Bridge to Skate uses skateboarding to transform the lives of youth by creating dynamic new paths to self-confidence, personal empowerment and responsibility for each other and their communities. Bridge to Skate was founded by Chantelle Heroux who wanted to pay it back for some strangers who positively changing her life when they gave her a skateboard. Through her skateboard she learned patience, perseverance and discipline which is what she wants to share now.
pictures Bridge to Skate IG
Here’s my Q&A with Chantelle
SF 1) You were 12 when you got your first skateboard, when did you start Bridge to Skate?
Chantelle: I started giving back through skateboarding prior to establishing Bridge To Skate, but Bridge To Skate became technically established in 2009. I never thought about starting an organization from my ideas- I just wanted to do something, and I felt an obligatory need to help kids the way that I was helped. After attempting to build a skateboard park in Honduras, I was approached by my friend, who proposed the idea.
SF 2) Bridge to Skate supports all skateboarders about how many boards to you give out a year? What percentage of that is girls?
Chantelle: Every year, we give out at least 365 skateboard completes through our Skateboard Recipient Program. Probably about a third of those go to females. We have a network of shops and people that donate their old gear to us. Anything that still has life, we’ll use to create skateboard completes to give away. With all the old unusable equipment, we host art clinics. It’s a really cool system because something that is useless to one person can create a dream for another. In addition to that- it keeps thousands of pounds of trash from landfills.
SF 3) Do you see more girls being interested in skateboarding here in America, abroad, all over?
Chantelle: Although skateboarding roots are in the United States, and there is a huge, growing female skateboard scene here, I feel like it’s growing even faster abroad. A lot of nations, like Honduras, don’t really know whether the sport is ‘male’ or ‘female’, so very protective mothers allow their girls to participate. Bridge To Skate built a small skateboard park in a mountain town in Honduras, and it’s very evident who’s taking it seriously- and it’s the females. It’s a really exciting time for female skateboarding worldwide. I think a lot is going to change in the next few years.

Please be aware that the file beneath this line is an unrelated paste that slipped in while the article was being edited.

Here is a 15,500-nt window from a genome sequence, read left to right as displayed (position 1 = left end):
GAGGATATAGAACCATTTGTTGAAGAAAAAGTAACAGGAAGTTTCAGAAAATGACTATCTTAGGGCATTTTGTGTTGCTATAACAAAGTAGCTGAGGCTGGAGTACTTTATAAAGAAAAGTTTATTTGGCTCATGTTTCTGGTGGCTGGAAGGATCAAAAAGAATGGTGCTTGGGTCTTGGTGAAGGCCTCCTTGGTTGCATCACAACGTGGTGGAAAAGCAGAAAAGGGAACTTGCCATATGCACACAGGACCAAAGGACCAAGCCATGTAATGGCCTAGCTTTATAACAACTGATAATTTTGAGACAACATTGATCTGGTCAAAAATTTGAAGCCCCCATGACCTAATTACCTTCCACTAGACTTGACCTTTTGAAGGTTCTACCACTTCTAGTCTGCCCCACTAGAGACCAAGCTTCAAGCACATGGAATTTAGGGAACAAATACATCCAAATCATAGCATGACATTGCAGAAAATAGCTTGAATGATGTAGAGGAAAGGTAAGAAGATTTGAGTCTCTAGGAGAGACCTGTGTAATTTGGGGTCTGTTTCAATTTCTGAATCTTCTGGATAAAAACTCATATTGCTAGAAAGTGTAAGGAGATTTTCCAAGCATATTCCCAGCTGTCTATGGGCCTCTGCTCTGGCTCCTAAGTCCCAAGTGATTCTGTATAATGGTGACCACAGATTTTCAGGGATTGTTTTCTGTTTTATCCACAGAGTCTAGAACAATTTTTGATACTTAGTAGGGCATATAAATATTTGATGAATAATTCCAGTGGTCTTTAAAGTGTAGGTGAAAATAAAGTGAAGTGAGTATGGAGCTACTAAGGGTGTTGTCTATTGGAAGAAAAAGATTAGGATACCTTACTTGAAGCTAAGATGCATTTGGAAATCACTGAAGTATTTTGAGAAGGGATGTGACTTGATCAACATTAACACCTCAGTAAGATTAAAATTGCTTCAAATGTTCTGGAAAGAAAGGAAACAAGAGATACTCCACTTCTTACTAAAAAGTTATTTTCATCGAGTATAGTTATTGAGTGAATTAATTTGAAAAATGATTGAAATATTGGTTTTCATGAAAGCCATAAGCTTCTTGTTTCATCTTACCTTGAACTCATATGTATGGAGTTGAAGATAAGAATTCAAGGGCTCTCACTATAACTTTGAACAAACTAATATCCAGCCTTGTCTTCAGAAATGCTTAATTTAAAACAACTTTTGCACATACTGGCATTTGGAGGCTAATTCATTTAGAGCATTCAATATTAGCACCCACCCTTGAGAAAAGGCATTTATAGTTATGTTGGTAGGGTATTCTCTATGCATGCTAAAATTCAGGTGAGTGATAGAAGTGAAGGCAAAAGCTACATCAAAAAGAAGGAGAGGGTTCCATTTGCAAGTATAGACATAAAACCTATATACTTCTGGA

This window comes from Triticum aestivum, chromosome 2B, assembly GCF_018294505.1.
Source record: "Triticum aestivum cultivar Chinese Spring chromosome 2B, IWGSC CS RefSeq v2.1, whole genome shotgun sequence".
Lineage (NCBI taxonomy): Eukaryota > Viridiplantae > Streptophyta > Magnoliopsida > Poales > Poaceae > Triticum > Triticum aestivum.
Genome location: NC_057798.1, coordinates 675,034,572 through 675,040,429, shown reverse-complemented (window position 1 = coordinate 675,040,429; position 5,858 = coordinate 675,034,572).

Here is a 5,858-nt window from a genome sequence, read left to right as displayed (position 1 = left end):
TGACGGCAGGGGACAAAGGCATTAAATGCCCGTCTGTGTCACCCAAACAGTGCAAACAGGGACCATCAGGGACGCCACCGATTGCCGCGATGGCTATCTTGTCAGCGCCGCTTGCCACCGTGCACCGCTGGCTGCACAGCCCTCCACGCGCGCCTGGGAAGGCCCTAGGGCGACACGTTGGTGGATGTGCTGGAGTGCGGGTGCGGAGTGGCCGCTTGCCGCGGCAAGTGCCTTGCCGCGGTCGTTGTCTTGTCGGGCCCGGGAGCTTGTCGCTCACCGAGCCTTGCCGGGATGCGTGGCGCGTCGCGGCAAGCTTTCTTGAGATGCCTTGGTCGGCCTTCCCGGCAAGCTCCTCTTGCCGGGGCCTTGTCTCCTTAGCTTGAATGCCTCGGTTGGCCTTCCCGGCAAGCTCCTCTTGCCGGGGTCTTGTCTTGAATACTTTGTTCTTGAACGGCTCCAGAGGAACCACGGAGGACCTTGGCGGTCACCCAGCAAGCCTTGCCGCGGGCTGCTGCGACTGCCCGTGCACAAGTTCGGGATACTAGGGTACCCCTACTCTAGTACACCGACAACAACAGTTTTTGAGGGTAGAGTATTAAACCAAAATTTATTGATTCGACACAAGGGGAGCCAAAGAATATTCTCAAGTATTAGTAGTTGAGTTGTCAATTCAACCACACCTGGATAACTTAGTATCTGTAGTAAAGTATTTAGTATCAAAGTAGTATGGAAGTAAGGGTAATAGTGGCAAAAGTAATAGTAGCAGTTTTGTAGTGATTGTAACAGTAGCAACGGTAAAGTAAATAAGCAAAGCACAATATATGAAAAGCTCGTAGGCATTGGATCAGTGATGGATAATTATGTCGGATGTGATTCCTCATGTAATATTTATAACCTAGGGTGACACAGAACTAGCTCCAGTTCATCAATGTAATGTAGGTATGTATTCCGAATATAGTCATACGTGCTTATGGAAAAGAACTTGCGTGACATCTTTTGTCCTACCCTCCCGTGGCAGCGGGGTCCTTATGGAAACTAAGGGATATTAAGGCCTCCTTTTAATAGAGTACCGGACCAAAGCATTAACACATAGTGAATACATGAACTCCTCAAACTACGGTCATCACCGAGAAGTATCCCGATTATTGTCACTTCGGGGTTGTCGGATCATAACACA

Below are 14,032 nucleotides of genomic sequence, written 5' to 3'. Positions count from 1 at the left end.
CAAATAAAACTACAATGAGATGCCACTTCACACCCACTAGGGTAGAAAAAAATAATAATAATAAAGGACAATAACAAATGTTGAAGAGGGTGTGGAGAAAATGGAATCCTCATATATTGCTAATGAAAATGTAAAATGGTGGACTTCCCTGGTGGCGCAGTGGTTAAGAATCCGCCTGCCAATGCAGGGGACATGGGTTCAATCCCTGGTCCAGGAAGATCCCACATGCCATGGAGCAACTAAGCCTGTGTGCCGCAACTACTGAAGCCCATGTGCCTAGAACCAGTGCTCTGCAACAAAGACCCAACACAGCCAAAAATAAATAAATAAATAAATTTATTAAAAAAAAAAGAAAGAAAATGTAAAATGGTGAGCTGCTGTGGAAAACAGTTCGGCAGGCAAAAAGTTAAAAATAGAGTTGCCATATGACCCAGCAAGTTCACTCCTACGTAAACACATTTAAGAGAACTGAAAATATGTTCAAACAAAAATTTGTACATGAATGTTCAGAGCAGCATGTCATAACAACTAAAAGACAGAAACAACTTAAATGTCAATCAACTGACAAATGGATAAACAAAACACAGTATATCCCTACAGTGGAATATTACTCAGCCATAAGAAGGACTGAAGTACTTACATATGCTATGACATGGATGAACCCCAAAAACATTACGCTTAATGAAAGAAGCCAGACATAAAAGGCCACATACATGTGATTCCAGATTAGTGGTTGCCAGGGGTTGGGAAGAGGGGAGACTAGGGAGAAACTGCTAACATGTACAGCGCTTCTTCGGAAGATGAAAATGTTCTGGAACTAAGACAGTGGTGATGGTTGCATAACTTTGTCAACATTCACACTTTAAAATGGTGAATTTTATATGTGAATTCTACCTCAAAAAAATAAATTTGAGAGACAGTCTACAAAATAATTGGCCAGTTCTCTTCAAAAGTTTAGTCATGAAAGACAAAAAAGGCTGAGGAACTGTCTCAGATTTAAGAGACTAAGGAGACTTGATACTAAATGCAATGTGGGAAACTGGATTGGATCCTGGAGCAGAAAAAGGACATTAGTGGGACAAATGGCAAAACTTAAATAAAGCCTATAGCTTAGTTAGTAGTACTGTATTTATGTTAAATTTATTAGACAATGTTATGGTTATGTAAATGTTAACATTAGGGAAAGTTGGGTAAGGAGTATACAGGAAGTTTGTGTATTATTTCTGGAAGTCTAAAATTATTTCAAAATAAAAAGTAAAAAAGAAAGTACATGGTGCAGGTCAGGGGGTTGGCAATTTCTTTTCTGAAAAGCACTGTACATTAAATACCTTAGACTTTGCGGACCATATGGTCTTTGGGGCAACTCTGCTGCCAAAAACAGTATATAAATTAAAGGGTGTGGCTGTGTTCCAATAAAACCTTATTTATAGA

SF 4) If someone wants to help but they can’t with money – maybe they’re like me too young for a job – how can they help Bridge to Skate?
Chantelle: We have so many different ways to get involved with Bridge To Skate. Most of our volunteers are actually youth between 12- 18. If there’s a Bridge To Skate program existing in their neighborhood, we can always use extra help. Or, if there isn’t- we have a Youth Empowerment Program that allows youth to start their own movement. Youth can also always chip-in by saving their old equipment (even if they think it’s trash) and donate it to our program.
SF 5) Loved the picture of a girl getting a board from Bridge to Skate on IG. Do you support people after they get a board with lessons – not that giving boards isn’t the greatest gift of all, just wondering what other rad acts of kindness Bridge to Skate does?
Chantelle: Certainly. Most of the skateboards we give away are in areas that have existing programs. We’re constantly having contests (which always have a girls category) and learn-to-skate lessons. Most of the boards we give away go to people that have never owned a skateboard before. Occasionally, we’ll give completes away to youth that had their board stolen, or we’ll swap out a really bad board ( ‘walmart’ skateboards) for something that is usable. When the equipment wears or breaks, we’ll sustain it by providing more usable gear (often not new) to keep kids on board. We also have a Mentorship program to make sure our youth stay motivated and moving forward.
Bridge to Skate definitely an organization/movement that supports girls skateboarding – Thank You Bridge to Skate! And I hope to work more with you in the years to come.
We’re almost out of days in January – and we are moving our focus to Canadian Skater Girls in February – but in keeping with January’s theme of celebrating people who help others learn to sk8 – me paying it back for that boy who taught me to kick turn when he really could have rolled far far away – in March we’ll be back celebrating those who inspire.
Yes my mission is getting more girls skateboarding for fun and it’s only fun when everyone is encouraged to skateboard so keep sharing your stories about those who inspire girls and/or boys. See below how Bridge to Skate worked with Camp Woodward in Season 7 to inspire all skateboarders & filmers. Filmers – photographers – video shows so important because more people skateboard when they see people skateboarding! And people/organizations working together is so important to getting more people skateboarding for fun.
If you haven’t seen it yet, check out woodwardcamp’s show ‘Camp Woodward’ featuring our very own, tillmanator3000 (as well as a couple of our favorites- brightonzeuner and jackspicoli)! Thank you (x one million) for making this happen nealhendrix and mikethomastv